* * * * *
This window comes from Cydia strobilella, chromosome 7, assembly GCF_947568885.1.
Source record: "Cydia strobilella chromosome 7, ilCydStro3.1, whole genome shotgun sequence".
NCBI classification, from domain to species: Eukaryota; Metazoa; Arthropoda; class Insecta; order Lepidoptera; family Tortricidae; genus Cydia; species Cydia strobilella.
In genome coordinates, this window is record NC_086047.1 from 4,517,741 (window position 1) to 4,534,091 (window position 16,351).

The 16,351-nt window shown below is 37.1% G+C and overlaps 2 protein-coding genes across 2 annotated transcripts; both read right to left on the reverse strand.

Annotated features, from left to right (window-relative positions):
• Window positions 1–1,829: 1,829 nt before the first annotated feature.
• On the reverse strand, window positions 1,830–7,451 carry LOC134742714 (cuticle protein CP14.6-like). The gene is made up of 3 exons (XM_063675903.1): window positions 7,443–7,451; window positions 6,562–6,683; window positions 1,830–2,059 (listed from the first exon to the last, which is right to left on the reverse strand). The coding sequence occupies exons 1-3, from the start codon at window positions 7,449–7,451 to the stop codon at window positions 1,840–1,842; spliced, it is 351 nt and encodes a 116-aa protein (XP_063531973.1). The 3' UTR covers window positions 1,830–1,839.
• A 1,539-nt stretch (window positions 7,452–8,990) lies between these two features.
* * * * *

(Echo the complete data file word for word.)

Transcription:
This window comes from Cydia strobilella, chromosome 7, assembly GCF_947568885.1.
Source record: "Cydia strobilella chromosome 7, ilCydStro3.1, whole genome shotgun sequence".
NCBI classification, from domain to species: Eukaryota; Metazoa; Arthropoda; class Insecta; order Lepidoptera; family Tortricidae; genus Cydia; species Cydia strobilella.
In genome coordinates, this window is record NC_086047.1 from 4,517,741 (window position 1) to 4,534,091 (window position 16,351).

The 16,351-nt window shown below is 37.1% G+C and overlaps 2 protein-coding genes across 2 annotated transcripts; both read right to left on the reverse strand.

Annotated features, from left to right (window-relative positions):
• Window positions 1–1,829: 1,829 nt before the first annotated feature.
• On the reverse strand, window positions 1,830–7,451 carry LOC134742714 (cuticle protein CP14.6-like). The gene is made up of 3 exons (XM_063675903.1): window positions 7,443–7,451; window positions 6,562–6,683; window positions 1,830–2,059 (listed from the first exon to the last, which is right to left on the reverse strand). The coding sequence occupies exons 1-3, from the start codon at window positions 7,449–7,451 to the stop codon at window positions 1,840–1,842; spliced, it is 351 nt and encodes a 116-aa protein (XP_063531973.1). The 3' UTR covers window positions 1,830–1,839.
• A 1,539-nt stretch (window positions 7,452–8,990) lies between these two features.